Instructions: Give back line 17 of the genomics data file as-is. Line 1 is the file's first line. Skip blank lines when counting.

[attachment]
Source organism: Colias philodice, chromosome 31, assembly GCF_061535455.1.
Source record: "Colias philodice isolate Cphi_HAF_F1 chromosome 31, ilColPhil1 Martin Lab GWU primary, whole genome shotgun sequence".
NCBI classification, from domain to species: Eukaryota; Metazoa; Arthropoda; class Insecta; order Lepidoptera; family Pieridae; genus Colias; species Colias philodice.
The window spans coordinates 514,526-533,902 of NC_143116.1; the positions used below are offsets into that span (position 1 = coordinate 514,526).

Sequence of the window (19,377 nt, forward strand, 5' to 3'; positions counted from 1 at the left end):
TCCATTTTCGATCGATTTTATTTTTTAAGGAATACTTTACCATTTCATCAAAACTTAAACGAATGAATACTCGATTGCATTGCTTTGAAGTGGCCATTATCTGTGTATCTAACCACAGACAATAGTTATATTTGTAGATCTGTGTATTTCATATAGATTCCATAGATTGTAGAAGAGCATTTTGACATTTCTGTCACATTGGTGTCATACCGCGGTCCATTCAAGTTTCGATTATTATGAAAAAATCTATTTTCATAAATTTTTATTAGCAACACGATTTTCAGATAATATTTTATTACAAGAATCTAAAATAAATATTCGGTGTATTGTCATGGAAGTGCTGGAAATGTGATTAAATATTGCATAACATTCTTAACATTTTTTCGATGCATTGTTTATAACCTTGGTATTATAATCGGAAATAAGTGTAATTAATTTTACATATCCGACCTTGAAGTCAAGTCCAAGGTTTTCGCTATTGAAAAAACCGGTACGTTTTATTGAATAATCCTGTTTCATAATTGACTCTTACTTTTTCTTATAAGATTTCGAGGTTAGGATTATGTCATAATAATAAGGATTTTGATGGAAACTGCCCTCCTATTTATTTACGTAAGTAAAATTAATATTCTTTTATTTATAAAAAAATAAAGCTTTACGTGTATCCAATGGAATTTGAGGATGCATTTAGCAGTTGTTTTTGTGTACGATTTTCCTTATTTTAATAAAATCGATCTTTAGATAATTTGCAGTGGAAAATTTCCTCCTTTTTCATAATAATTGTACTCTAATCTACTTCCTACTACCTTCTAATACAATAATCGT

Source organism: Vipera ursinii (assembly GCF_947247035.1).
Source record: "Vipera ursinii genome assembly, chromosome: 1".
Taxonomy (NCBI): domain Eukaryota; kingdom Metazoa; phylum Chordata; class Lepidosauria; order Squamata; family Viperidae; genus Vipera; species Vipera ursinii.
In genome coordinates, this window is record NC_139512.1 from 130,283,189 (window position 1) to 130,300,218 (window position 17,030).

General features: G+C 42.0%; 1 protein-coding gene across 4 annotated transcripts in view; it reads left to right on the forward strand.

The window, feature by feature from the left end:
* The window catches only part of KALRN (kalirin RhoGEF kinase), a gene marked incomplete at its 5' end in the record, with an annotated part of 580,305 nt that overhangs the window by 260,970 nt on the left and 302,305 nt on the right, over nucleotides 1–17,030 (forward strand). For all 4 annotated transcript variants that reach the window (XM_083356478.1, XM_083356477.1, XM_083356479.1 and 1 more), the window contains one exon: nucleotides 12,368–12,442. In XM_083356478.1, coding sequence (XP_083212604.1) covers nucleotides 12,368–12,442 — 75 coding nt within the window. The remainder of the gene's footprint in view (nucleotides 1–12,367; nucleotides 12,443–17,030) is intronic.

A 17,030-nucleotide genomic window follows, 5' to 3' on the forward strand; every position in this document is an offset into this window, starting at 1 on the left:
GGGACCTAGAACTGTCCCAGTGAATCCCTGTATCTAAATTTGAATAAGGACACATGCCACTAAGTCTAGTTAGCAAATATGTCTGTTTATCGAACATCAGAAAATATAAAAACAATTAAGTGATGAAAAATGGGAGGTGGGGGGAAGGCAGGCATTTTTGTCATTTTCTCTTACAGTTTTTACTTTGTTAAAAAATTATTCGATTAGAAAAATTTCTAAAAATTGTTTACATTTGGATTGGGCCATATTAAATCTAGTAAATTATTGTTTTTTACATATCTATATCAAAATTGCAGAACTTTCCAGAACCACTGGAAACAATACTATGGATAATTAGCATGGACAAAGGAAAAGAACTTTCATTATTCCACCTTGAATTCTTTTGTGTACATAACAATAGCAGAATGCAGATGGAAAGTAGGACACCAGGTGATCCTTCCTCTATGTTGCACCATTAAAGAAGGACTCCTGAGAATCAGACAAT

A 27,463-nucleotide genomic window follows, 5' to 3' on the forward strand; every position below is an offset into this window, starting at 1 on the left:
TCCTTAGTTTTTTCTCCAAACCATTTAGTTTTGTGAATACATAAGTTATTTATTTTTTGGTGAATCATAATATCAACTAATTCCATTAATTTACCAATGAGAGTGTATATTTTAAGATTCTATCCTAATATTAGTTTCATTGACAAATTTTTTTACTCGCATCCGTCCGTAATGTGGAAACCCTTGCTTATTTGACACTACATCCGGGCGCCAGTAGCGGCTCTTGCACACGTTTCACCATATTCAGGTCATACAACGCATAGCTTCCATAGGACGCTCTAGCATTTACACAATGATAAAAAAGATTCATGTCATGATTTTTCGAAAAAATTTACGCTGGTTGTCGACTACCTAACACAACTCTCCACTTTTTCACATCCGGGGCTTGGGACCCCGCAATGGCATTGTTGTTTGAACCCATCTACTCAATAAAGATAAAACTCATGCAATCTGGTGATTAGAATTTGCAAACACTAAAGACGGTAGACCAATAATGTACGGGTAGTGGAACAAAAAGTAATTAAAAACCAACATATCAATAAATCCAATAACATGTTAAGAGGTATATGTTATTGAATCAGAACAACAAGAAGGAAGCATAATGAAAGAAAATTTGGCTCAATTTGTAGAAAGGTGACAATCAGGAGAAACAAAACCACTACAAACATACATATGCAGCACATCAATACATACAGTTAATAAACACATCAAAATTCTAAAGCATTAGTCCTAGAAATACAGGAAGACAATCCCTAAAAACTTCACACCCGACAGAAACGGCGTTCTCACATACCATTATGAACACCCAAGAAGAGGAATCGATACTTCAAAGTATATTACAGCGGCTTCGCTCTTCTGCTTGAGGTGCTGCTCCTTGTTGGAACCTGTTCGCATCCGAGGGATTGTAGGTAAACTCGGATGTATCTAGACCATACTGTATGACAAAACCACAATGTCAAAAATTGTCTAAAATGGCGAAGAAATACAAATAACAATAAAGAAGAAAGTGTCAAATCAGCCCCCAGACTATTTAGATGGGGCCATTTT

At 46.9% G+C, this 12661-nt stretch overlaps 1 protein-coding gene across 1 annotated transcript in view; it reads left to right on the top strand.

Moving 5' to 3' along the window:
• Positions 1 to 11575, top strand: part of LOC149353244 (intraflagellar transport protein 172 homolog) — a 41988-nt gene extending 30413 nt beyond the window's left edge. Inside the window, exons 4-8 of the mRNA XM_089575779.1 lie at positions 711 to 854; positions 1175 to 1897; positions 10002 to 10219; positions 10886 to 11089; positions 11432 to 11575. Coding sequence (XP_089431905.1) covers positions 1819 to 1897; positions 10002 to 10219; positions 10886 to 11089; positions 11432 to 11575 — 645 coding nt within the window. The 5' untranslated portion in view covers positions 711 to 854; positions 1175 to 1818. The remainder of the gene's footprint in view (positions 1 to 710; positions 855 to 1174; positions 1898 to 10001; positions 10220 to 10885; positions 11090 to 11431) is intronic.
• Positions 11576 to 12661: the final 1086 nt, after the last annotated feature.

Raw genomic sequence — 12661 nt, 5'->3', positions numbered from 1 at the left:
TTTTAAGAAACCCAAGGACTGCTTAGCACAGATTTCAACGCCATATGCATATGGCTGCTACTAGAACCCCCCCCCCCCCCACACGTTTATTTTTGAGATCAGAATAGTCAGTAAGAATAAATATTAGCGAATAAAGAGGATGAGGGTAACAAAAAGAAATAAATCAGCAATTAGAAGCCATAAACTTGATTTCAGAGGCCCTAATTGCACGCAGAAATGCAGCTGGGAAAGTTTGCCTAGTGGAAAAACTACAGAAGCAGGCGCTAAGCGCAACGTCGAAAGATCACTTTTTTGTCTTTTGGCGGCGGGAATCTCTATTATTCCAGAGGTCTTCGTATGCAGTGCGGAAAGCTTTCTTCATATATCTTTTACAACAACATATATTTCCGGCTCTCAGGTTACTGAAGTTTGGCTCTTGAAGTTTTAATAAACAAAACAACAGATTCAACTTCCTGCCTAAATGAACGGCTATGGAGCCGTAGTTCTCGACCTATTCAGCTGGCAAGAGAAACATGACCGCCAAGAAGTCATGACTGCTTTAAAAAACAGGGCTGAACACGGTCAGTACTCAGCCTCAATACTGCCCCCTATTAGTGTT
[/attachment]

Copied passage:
TCCTTAGTTTTTTCTCCAAACCATTTAGTTTTGTGAATACATAAGTTATTTATTTTTTGGTGAATCATAATATCAACTAATTCCATTAATTTACCAATGAGAGTGTATATTTTAAGATTCTATCCTAATATTAGTTTCATTGACAAATTTTTTTACTCGCATCCGTCCGTAATGTGGAAACCCTTGCTTATTTGACACTACATCCGGGCGCCAGTAGCGGCTCTTGCACACGTTTCACCATATTCAGGTCATACAACGCATAGCTTCCATAGGACGCTCTAGCATTTACACAATGATAAAAAAGATTCATGTCATGATTTTTCGAAAAAATTTACGCTGGTTGTCGACTACCTAACACAACTCTCCACTTTTTCACATCCGGGGCTTGGGACCCCGCAATGGCATTGTTGTTTGAACCCATCTACTCAATAAAGATAAAACTCATGCAATCTGGTGATTAGAATTTGCAAACACTAAAGACGGTAGACCAATAATGTACGGGTAGTGGAACAAAAAGTAATTAAAAACCAACATATCAATAAATCCAATAACATGTTAAGAGGTATATGTTATTGAATCAGAACAACAAGAAGGAAGCATAATGAAAGAAAATTTGGCTCAATTTGTAGAAAGGTGACAATCAGGAGAAACAAAACCACTACAAACATACATATGCAGCACATCAATACATACAGTTAATAAACACATCAAAATTCTAAAGCATTAGTCCTAGAAATACAGGAAGACAATCCCTAAAAACTTCACACCCGACAGAAACGGCGTTCTCACATACCATTATGAACACCCAAGAAGAGGAATCGATACTTCAAAGTATATTACAGCGGCTTCGCTCTTCTGCTTGAGGTGCTGCTCCTTGTTGGAACCTGTTCGCATCCGAGGGATTGTAGGTAAACTCGGATGTATCTAGACCATACTGTATGACAAAACCACAATGTCAAAAATTGTCTAAAATGGCGAAGAAATACAAATAACAATAAAGAAGAAAGTGTCAAATCAGCCCCCAGACTATTTAGATGGGGCCATTTT